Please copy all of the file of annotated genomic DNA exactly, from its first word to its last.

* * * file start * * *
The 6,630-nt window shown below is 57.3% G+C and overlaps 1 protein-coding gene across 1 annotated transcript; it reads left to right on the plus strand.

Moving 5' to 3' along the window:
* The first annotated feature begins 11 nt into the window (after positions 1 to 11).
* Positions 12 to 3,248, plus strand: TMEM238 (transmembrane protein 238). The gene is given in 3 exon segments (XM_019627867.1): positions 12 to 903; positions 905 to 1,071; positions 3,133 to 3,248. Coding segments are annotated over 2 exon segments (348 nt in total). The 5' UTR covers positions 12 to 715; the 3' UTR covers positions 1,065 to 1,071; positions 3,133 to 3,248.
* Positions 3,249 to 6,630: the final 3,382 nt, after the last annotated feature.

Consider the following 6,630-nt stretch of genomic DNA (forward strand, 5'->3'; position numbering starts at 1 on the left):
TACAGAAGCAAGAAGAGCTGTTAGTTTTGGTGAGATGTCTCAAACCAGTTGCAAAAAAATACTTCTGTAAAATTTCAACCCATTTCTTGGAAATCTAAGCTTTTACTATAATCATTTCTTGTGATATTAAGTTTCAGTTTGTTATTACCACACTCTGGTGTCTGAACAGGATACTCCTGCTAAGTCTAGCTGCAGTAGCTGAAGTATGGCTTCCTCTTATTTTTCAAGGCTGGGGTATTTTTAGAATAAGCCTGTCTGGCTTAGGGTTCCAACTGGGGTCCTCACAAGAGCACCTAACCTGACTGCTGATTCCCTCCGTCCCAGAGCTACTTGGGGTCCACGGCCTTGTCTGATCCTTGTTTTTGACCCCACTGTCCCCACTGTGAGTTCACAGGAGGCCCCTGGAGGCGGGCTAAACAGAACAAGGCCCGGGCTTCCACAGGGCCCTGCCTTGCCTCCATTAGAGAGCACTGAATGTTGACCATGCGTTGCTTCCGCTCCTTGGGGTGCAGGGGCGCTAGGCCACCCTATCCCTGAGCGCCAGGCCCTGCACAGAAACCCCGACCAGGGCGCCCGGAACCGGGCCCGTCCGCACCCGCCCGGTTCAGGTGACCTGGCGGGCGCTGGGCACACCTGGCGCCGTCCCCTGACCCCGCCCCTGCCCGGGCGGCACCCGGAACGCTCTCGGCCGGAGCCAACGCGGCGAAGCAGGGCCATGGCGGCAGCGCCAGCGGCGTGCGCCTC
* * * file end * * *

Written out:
The 6,630-nt window shown below is 57.3% G+C and overlaps 1 protein-coding gene across 1 annotated transcript; it reads left to right on the plus strand.

Moving 5' to 3' along the window:
* The first annotated feature begins 11 nt into the window (after positions 1 to 11).
* Positions 12 to 3,248, plus strand: TMEM238 (transmembrane protein 238). The gene is given in 3 exon segments (XM_019627867.1): positions 12 to 903; positions 905 to 1,071; positions 3,133 to 3,248. Coding segments are annotated over 2 exon segments (348 nt in total). The 5' UTR covers positions 12 to 715; the 3' UTR covers positions 1,065 to 1,071; positions 3,133 to 3,248.
* Positions 3,249 to 6,630: the final 3,382 nt, after the last annotated feature.

Consider the following 6,630-nt stretch of genomic DNA (forward strand, 5'->3'; position numbering starts at 1 on the left):
TACAGAAGCAAGAAGAGCTGTTAGTTTTGGTGAGATGTCTCAAACCAGTTGCAAAAAAATACTTCTGTAAAATTTCAACCCATTTCTTGGAAATCTAAGCTTTTACTATAATCATTTCTTGTGATATTAAGTTTCAGTTTGTTATTACCACACTCTGGTGTCTGAACAGGATACTCCTGCTAAGTCTAGCTGCAGTAGCTGAAGTATGGCTTCCTCTTATTTTTCAAGGCTGGGGTATTTTTAGAATAAGCCTGTCTGGCTTAGGGTTCCAACTGGGGTCCTCACAAGAGCACCTAACCTGACTGCTGATTCCCTCCGTCCCAGAGCTACTTGGGGTCCACGGCCTTGTCTGATCCTTGTTTTTGACCCCACTGTCCCCACTGTGAGTTCACAGGAGGCCCCTGGAGGCGGGCTAAACAGAACAAGGCCCGGGCTTCCACAGGGCCCTGCCTTGCCTCCATTAGAGAGCACTGAATGTTGACCATGCGTTGCTTCCGCTCCTTGGGGTGCAGGGGCGCTAGGCCACCCTATCCCTGAGCGCCAGGCCCTGCACAGAAACCCCGACCAGGGCGCCCGGAACCGGGCCCGTCCGCACCCGCCCGGTTCAGGTGACCTGGCGGGCGCTGGGCACACCTGGCGCCGTCCCCTGACCCCGCCCCTGCCCGGGCGGCACCCGGAACGCTCTCGGCCGGAGCCAACGCGGCGAAGCAGGGCCATGGCGGCAGCGCCAGCGGCGTGCGCCTC